When I dug into the digital archives to search—in quite the cursory way—the place where I grew up, I knew few details about Tulalip’s history. Instead, I brought only a serviceable explanation of national policy—and an abiding interest in maps. The history displayed visually suggests local stories with specific implications, opportunities to dig deeper. The shifts in property ownership and the incursion of the timber economy both represent transformed ways of moving on the landscape for the Suiattle and Suquamish and others.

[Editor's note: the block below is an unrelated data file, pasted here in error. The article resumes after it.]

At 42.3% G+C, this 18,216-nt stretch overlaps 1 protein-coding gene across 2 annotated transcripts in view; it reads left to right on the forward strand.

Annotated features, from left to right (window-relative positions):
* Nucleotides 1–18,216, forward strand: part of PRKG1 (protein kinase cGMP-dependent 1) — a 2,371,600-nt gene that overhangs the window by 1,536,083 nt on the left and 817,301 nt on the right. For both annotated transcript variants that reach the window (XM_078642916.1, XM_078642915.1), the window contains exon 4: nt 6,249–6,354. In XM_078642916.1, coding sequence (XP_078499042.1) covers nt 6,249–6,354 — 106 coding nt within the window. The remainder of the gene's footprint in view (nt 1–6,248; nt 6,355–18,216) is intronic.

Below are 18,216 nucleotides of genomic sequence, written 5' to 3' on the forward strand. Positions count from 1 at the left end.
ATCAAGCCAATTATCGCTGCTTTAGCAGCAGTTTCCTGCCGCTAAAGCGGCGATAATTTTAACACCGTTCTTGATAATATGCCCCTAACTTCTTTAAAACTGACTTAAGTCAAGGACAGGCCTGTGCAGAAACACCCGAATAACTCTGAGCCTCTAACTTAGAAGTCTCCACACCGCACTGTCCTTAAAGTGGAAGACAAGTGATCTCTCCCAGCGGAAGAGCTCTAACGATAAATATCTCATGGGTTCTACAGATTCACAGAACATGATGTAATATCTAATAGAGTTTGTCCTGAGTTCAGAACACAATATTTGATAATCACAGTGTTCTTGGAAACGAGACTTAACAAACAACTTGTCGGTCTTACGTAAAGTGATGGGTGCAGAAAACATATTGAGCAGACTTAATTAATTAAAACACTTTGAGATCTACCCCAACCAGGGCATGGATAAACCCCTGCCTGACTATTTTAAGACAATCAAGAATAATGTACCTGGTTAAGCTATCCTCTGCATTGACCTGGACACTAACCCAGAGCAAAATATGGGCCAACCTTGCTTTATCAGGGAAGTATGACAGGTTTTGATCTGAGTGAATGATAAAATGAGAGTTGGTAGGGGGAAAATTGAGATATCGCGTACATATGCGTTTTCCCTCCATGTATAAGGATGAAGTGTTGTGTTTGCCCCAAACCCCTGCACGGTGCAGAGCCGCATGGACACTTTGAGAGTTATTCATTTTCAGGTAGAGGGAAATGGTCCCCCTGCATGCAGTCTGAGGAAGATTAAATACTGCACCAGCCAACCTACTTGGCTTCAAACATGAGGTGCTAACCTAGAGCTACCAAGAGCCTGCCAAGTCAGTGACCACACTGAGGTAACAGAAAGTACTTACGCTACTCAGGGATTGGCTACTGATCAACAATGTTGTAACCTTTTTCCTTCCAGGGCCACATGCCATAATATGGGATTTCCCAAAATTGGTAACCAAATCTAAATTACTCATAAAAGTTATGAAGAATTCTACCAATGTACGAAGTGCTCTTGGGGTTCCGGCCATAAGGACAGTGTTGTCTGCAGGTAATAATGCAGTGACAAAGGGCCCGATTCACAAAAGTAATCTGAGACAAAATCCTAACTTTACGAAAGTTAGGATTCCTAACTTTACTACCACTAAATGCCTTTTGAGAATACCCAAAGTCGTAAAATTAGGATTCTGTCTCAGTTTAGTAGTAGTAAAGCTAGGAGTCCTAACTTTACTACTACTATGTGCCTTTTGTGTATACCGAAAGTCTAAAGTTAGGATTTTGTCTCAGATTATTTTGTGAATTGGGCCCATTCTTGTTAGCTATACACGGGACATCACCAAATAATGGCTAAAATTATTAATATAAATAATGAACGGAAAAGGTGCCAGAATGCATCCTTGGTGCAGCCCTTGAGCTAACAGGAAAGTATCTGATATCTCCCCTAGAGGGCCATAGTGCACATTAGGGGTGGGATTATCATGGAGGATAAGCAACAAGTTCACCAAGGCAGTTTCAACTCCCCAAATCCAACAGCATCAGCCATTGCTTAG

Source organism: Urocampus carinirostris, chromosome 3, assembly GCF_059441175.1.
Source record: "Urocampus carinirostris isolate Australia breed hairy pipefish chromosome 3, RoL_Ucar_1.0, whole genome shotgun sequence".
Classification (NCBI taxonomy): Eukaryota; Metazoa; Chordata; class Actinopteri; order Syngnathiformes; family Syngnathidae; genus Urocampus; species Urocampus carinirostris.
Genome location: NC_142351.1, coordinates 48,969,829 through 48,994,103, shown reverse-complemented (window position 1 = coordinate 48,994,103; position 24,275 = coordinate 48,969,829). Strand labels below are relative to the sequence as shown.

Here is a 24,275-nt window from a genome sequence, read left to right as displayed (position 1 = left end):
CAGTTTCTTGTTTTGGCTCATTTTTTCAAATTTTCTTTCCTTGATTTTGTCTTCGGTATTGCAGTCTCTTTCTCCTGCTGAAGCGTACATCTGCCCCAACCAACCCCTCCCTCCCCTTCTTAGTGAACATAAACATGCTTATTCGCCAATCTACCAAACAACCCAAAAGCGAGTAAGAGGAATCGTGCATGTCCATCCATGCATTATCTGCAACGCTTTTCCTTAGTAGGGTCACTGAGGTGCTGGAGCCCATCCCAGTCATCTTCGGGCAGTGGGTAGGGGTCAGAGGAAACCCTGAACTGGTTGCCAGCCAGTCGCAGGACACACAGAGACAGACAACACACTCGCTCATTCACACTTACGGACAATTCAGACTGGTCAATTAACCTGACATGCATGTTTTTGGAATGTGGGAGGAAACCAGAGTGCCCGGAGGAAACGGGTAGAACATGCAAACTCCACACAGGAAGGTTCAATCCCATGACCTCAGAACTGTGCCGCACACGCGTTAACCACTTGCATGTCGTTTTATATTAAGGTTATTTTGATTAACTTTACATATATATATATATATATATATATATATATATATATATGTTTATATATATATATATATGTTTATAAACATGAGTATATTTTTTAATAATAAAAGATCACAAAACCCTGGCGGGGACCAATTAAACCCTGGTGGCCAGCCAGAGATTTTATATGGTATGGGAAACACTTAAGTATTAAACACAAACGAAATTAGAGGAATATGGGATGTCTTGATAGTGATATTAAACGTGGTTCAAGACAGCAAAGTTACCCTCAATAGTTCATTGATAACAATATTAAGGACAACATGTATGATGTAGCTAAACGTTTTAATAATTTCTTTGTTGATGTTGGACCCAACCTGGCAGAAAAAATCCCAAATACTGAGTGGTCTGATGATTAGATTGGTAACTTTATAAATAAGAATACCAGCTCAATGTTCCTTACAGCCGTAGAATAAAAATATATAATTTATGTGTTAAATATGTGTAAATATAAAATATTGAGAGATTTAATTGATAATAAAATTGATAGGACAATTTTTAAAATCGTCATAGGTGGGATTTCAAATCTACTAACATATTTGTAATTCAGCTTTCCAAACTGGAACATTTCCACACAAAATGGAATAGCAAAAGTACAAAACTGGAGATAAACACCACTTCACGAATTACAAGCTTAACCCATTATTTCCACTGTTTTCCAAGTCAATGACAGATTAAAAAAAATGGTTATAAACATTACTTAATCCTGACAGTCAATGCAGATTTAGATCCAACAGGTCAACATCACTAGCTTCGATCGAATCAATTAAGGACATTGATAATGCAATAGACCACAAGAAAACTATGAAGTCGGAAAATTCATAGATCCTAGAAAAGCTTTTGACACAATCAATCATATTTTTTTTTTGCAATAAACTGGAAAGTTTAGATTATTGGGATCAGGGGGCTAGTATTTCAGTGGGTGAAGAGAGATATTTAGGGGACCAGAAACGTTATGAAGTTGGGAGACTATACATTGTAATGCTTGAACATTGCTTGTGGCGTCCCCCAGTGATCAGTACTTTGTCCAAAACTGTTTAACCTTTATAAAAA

One critical part of life not represented here is fish, the salmon so central to Northwest peoples. That leads to more questions about the (in)adequacy of historical records.
And that’s what historical research usually does…raises more questions, especially in the gaps and silences.
Besides the archival material linked above, I relied mainly on Harriette Shelton Dover, Tulalip, from My Heart: An Autobiographical Account of a Reservation Community; Pauline Hillaire, Rights Remembered: A Salish Grandmother Speaks on American Indian History and the Future; and Alexandra Harmon, Indians in the Making: Ethnic Relations and Indian Identities around Puget Sound.